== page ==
Dark Wizard Gellert Grindelwald originally intended to conquer the world and make Muggles subservient to wizards. Lord Voldemort and his Death Eaters killed Muggles for amusement during the First and Second Wizarding Wars. They often extend this hatred to Muggle-borns as well, considering them to be unworthy of magic and not "real" wizards or witches. During the Second Wizarding War, Muggle-borns were rounded up by the Ministry of Magic (on Voldemort's orders) and accused of stealing magic from wizards; a way of thoroughly humiliating them instead of killing them outright.[9] In 1997 during the height of the Second Wizarding War a statue was created that illustrated Muggles in their "rightful place", crushed by the might that is magic. This statue resided in the Ministry atrium and acted as a symbol of Lord Voldemort's new regime.

Such wizards and witches are considered "blood traitors" by prejudiced pure-bloods such as the Malfoy and Black families for their belief in Muggle equality and attempts to protect them. Brutus Malfoy once claimed that it was a sign of weak magic to enjoy the company of Muggles,[11] and his descendant Lucius Malfoy tried to sabotage Arthur Weasley's career after he proposed the Muggle Protection Act in 1992.[6]

Muggle-baiting

Muggle-baiting is activity which uses magic to confuse or humiliate Muggles without the Muggles realising that magic was involved. When Willy Widdershins rigged up regurgitating toilets, he and others were referred to as “Anti-Muggle pranksters”.

Shrinking keys are an example of a mundane object enchanted by unscrupulous wizards for “muggle-baiting.” The keys are sold to unsuspecting Muggles, who then can’t find them anywhere.

Biting Teakettle is an enchanted object which looks like an ordinary teakettle until an unwary person attempts to use it, in which case it bites the user. Arthur Weasley turned up one of these on one of his nighttime raids, which indicates that they are Muggle items enchanted illegally as opposed to joke items one might purchase at Zonko's.

MACUSA

The Intricacies of Rappaport's Law

Rappaport's Law, absolute segregation

In the United States, Muggles are known as No-Majs. Mixed marriage between magical and non-magical folk is frowned upon, and like in Britain, try to keep the wizarding world a secret.

Rappaport's Law was instituted by Emily Rappaport, the 15th President of MACUSA, in 1790. The law completely segregated the No-Maj and magical communities in the United States following one of the most serious breaches of the International Statute of Secrecy of all time. The law was repealed in 1965.

Rappaport's Law banned marriage and even friendship between wizards and No-Maj. Interaction was only allowed for everyday activities. Due to the law, students from Ilvermorny School were not allowed wands before they entered the school, nor to take them home during vacations. By the 1920's, MACUSA had several special offices responsible for enforcing Rappaport's Law. Among these were a sub-division focusing on No-Maj Fraternisation and an office that issued and verified wand permits for every witch and wizard in the United States.[12]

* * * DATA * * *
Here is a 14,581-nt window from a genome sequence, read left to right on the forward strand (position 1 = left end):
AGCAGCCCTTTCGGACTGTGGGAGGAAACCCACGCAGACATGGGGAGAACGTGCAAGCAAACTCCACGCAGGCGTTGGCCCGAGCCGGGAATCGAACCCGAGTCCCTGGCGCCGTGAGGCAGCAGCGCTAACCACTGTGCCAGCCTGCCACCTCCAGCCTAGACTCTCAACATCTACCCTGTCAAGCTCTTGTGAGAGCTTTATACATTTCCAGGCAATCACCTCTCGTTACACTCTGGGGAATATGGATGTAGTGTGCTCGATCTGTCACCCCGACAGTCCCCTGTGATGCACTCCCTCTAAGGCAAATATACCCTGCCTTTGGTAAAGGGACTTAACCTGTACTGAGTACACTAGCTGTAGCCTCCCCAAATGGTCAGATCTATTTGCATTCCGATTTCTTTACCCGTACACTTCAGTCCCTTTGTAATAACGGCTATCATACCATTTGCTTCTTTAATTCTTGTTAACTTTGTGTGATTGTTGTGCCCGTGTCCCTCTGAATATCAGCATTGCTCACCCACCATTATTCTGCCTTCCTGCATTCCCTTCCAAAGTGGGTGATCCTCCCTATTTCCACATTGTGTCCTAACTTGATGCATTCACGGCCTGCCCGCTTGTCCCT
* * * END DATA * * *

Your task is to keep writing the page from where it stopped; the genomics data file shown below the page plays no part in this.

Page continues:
Positive views

Others, however have more favourable opinions. The Ministry also tries to protect Muggles from the Dark Arts and other potentially harmful magic things with its Misuse of Muggle Artefacts Office.[6] Muggle Studies is also an optional subject at Hogwarts School of Witchcraft and Wizardry that strives to educate magical children about the Muggle world and to foster understanding of it. One witch, Carlotta Pinkstone, famously advocated for the repeal of the International Statute of Wizarding Secrecy. She believed in the idea that Muggles should know about magic, and performed magic publicly on several occasions.

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Harry Potter surrounded by Arthur Weasley's collection of muggle objects

Arthur Weasley is very interested in how Muggles function without the aid of magic, and collects Muggle items, though he often gets their names and other facts wrong. He has a large collection of batteries and electric plugs. He was ecstatic to meet Hermione Granger's Muggle parents, inviting them to have a drink with him at the Leaky Cauldron. During Harry Potter's stays at the Burrow, Arthur often sat next to Harry to ask him questions about Muggles. He was also interested to learn how the Muggle post office and telephone work,[6] and his greatest ambition was to learn how aeroplanes stay up.[13] Whenever he got the chance to use Muggle artefacts, he enjoyed himself immensely.

Some Muggle pastimes have also found favour with those in the wizarding world. Famously, Albus Dumbledore's Chocolate Frog Card proclaims his liking of the Muggle sport of ten-pin bowling, and he also developed a fondness for a Muggle sweet called sherbet lemons.[5] Some elements of Muggle pop culture have also bled over into wizarding culture, such as rock and roll music which is performed by groups such as the Weird Sisters.[14] The concept of "tabloid journalism" is also alive in the wizarding world.[15]